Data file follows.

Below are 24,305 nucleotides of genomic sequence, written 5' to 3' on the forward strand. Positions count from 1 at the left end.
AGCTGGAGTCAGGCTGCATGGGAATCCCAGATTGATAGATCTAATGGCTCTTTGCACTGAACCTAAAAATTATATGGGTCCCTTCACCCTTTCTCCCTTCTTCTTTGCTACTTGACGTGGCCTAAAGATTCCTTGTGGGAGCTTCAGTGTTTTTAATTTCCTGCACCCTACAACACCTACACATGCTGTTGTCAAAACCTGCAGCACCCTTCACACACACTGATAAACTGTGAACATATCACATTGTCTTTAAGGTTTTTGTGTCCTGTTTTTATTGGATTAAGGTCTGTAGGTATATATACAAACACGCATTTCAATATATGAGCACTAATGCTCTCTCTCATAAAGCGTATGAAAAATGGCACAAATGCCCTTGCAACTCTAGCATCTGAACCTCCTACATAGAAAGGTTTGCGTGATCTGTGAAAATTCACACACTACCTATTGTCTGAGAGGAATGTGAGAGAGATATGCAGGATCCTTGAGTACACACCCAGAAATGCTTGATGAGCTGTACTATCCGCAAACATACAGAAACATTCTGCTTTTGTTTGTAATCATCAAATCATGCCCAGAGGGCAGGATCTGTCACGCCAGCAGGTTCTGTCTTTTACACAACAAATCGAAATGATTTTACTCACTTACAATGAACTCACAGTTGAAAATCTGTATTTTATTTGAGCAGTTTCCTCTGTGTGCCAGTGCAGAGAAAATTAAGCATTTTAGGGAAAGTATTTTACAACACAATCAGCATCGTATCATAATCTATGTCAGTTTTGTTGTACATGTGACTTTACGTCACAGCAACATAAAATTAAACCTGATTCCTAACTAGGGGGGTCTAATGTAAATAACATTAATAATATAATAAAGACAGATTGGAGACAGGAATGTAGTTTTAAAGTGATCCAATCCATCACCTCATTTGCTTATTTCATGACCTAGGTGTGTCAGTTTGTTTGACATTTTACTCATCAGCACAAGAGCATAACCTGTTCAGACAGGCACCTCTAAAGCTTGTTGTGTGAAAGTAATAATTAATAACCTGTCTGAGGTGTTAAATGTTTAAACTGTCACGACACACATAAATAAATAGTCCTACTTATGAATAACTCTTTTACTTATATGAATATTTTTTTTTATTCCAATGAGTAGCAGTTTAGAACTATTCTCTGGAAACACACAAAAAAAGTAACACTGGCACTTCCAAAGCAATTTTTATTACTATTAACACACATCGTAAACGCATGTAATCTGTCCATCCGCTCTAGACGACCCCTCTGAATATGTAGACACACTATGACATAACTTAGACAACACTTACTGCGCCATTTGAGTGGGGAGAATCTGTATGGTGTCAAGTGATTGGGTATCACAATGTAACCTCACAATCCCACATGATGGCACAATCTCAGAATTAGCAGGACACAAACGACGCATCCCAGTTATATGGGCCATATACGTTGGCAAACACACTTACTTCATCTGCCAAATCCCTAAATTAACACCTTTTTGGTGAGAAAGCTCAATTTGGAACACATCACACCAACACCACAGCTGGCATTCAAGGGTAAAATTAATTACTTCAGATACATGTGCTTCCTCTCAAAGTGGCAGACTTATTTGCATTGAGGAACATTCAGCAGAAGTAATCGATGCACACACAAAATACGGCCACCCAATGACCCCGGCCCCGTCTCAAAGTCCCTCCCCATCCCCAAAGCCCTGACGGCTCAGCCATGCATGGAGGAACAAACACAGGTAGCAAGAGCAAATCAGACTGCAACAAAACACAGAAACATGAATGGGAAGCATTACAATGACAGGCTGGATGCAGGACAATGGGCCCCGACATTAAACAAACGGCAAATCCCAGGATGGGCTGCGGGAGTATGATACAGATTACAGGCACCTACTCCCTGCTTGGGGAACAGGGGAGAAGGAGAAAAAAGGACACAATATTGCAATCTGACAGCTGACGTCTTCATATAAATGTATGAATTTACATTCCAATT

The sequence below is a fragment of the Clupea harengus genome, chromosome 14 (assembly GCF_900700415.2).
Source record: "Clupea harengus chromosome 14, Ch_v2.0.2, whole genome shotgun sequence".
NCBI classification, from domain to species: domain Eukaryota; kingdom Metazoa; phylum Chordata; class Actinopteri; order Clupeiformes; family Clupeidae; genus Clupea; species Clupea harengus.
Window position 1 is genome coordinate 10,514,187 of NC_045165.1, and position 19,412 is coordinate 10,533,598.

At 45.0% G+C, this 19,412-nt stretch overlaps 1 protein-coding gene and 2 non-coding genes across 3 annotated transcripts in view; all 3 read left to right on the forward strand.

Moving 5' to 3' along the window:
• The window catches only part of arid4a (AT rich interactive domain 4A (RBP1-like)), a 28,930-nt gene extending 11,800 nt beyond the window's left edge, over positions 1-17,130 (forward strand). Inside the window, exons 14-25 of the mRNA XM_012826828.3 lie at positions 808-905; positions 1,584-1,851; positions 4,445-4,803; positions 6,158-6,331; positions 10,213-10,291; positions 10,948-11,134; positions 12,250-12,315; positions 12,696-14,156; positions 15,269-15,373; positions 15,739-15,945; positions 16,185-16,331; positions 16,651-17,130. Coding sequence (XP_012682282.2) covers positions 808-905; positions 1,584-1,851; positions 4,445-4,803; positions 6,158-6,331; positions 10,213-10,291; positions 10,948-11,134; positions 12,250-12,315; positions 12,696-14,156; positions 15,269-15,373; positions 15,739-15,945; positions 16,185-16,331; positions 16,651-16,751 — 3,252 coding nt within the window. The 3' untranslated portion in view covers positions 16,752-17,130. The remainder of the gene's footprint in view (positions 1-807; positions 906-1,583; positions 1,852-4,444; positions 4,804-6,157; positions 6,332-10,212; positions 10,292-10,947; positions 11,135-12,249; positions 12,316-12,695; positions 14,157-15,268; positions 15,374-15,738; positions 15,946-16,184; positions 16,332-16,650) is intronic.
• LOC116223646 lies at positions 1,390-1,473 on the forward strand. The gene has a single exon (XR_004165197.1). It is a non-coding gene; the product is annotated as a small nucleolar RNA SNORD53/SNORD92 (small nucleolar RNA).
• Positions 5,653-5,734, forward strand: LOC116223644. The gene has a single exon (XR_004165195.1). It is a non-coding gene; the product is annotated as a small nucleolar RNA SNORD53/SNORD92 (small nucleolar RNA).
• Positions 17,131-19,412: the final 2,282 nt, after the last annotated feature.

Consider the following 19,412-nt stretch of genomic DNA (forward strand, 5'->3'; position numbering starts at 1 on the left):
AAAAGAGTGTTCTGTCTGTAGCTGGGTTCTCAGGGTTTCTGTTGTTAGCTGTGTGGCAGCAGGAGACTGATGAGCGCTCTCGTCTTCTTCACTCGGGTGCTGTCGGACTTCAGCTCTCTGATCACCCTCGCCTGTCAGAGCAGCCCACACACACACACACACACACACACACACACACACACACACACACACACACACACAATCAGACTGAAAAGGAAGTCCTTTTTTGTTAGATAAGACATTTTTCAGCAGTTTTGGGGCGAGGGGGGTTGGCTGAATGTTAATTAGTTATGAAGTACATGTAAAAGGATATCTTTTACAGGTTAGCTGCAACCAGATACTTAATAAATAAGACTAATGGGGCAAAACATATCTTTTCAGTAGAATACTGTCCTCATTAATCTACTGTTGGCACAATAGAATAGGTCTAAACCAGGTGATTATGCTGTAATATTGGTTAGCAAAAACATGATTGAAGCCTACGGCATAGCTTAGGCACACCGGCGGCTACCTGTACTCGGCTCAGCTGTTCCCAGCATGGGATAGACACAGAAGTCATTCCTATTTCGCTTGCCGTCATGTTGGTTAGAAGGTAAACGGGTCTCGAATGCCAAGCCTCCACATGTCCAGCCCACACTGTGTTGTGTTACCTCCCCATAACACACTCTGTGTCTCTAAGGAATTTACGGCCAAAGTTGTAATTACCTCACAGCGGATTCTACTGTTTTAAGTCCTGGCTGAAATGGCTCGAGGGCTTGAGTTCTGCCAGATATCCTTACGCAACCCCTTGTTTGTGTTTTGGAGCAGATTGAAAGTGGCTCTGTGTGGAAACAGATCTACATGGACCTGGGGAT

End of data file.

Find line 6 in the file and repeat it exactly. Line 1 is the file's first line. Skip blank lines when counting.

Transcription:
Window position 1 is genome coordinate 10,514,187 of NC_045165.1, and position 19,412 is coordinate 10,533,598.